People with multiple sclerosis (MS) are being sought to take part in a study that aims to investigate the benefits of a robotic walking device.
Karen Saunders, a consultant clinical and research neuro-physiotherapist, is the co-investigator on a feasibility trial that is evaluating the use of a balance exercise programme that makes use of a Rex robotic exoskeleton.
During the trial, the robotic exoskeleton will be used to enable people to practice standing with less effort, as well as allowing them to stand in a position of optimal postural alignment.
Meanwhile, the balance exercise programme will focus on increasing core body and leg muscle strength, raising awareness of posture and the practice of weight transfer (with support from the exoskeleton device).
Ms Saunders told Frontline: ‘The trial is based in Canterbury, Kent and we are inviting people living with MS, who are able to walk at least eight metres with or without a walking aid, to contact us if interested in taking part in this unique rehabilitation exercise trial.
‘We would like to recruit eight more participants before September, so any therapists, who may know or have contact with people who may be interested in applying to take part, can contact me at email@example.com .’
Potential participants will be screened during an outpatient appointment to assess their eligibility for the trial.
The trial will run to the end of the year and has been authorised by Health Research Authority and approved by the National Institute for Health Research.
It is being led by Dr Mohamed Sakel, a consultant physician in neuro-rehabilitation medicine and service director at East Kent Hospitals University NHS Trust.
Participants wearing the exoskeleton device will be securely supported and able to exercise their core muscles without having to hold onto any external support, Ms Saunders explained.
‘This enables them to relax their arms and focus on strengthening their core abdominal and back muscles, which reduces over-reliance on vision and often enables them to start to look forwards rather than down when they are walking.’
The trial has already started and appears to be producing positive results. One of the participants who is already completed the balance programme said: ‘The exercise sessions lasted for five weeks and were an hour long, and after the sessions I immediately felt rejuvenated, confident in walking and more upright and balanced.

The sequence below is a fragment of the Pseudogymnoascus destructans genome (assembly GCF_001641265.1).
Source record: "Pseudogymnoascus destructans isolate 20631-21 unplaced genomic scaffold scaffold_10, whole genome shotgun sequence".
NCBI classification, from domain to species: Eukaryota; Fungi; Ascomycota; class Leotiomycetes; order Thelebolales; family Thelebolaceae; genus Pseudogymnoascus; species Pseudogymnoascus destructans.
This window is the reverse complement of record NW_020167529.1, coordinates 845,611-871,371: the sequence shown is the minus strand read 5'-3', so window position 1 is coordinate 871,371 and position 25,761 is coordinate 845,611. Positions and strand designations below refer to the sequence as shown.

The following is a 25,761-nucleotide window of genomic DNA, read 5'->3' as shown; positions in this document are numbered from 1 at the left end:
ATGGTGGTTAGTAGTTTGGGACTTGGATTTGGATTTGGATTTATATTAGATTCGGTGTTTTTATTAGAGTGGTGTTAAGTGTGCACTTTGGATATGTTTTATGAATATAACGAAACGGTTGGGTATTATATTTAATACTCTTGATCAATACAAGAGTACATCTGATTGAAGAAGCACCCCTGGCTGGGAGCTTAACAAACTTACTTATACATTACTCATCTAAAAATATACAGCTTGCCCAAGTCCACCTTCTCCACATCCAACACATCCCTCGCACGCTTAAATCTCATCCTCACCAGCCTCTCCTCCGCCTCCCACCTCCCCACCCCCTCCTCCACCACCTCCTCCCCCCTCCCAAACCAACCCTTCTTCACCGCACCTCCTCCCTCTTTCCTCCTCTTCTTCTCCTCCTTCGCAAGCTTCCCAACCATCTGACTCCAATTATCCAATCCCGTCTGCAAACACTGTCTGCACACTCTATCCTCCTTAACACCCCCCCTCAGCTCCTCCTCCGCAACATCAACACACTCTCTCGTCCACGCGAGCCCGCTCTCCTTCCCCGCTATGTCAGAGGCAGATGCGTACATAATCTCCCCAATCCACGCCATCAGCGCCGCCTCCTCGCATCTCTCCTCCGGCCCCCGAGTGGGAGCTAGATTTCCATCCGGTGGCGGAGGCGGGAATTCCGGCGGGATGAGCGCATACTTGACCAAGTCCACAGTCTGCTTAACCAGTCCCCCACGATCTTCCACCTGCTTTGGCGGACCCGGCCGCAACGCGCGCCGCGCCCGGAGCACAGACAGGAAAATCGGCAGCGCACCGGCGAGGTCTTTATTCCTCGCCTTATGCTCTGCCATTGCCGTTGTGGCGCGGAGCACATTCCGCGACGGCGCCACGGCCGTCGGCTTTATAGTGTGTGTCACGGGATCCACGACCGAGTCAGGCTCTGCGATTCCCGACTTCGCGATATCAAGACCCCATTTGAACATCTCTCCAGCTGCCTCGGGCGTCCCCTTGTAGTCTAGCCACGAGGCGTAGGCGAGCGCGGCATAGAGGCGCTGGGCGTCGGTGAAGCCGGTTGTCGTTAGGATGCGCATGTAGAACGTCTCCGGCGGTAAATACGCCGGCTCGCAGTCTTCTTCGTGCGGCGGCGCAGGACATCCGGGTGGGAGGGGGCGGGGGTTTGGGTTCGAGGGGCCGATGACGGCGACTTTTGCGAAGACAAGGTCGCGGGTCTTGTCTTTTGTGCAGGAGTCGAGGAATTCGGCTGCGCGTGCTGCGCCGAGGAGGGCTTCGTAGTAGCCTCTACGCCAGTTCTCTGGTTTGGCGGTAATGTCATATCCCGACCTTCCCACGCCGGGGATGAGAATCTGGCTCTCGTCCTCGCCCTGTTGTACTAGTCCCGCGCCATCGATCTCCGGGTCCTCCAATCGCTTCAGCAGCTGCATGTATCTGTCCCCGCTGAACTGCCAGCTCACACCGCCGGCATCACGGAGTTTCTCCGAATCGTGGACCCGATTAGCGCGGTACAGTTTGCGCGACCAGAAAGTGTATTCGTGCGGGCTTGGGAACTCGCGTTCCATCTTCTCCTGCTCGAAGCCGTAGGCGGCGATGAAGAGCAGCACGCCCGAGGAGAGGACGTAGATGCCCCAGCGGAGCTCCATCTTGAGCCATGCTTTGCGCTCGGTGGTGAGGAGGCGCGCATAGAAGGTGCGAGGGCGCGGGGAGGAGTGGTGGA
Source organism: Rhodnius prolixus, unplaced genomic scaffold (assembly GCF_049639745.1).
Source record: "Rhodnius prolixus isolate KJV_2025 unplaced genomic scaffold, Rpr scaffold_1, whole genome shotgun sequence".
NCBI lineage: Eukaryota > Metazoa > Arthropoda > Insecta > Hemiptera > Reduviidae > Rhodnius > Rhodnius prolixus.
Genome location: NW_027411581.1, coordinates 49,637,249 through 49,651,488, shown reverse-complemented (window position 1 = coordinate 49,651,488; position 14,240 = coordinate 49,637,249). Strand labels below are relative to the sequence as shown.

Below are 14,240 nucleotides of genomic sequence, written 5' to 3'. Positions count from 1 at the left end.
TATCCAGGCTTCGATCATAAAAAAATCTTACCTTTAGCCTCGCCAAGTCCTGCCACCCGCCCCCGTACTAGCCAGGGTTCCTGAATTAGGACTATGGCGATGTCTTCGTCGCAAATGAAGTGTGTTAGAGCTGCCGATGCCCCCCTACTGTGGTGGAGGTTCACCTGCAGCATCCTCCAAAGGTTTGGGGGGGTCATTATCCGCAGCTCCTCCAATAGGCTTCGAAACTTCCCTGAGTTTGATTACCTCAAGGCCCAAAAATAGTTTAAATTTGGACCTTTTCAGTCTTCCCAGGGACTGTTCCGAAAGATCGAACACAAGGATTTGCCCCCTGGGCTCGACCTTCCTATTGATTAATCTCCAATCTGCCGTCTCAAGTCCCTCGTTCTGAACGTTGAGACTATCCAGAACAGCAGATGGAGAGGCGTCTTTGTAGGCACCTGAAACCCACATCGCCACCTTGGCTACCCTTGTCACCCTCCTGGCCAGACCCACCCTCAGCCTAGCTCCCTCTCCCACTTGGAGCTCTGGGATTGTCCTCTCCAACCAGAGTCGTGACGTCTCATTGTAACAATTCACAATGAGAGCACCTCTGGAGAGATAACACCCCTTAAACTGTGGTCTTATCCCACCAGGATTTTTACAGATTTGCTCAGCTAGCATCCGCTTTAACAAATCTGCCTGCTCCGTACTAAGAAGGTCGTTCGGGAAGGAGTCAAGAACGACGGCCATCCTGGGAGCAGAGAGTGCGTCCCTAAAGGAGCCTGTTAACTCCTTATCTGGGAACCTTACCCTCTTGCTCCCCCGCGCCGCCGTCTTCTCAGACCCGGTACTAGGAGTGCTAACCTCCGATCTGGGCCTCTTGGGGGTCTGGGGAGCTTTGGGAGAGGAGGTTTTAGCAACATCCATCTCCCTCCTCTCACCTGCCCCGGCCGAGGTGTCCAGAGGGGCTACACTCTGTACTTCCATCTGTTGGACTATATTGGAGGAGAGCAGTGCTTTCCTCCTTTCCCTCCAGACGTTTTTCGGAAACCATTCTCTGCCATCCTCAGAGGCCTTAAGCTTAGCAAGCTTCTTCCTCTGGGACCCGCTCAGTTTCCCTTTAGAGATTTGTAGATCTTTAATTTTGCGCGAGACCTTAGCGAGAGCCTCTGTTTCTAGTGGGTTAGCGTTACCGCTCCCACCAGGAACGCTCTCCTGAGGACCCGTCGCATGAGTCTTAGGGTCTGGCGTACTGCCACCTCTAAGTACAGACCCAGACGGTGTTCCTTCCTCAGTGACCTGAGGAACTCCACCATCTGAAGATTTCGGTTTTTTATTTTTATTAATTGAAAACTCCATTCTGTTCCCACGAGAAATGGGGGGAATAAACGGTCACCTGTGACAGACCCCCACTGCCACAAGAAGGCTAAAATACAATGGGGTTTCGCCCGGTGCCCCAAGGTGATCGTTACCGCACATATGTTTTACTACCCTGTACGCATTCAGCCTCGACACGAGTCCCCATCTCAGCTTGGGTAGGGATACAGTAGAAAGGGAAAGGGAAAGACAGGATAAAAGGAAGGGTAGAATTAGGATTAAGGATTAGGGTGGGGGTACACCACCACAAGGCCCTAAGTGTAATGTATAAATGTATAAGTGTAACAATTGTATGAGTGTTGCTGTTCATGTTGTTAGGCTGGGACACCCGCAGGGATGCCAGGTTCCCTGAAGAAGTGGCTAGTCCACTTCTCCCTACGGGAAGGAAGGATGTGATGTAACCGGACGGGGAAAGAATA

‘Over the next day or two after, my muscles felt tired as they’d been worked, but as they recovered I felt stronger in my legs and more toned.
‘There was an improvement in my balance and strength in my leg muscles which consequently has had a positive effect on my walking ability.’
I would encourage others who fit the criteria to take part
Ms Saunders hopes the research will help to address a current lack of evidence about effective rehabilitation for people living with MS and other long-term neurological conditions.
‘People with MS have a much higher risk of falls compared to older people, so there is an urgent critical need to evaluate interventions, which could improve balance and reduce the risk of falls,’ she explained.
‘And a recent Cochrane review reported that there is a need for more research to identify the effectiveness of specific rehabilitation modalities in reducing disability for people with MS.’
‘There is also a national shortage of neuro-rehabilitation services, which can make it challenging for people living in the community, who have identified balance and mobility issues to gain access to effective neuro-rehabilitation treatments.’
Therapists who would like to refer or encourage people they know with MS, who may fit the criteria for the study, can contact Ms Saunders directly.
Or telephone 07920 785768.
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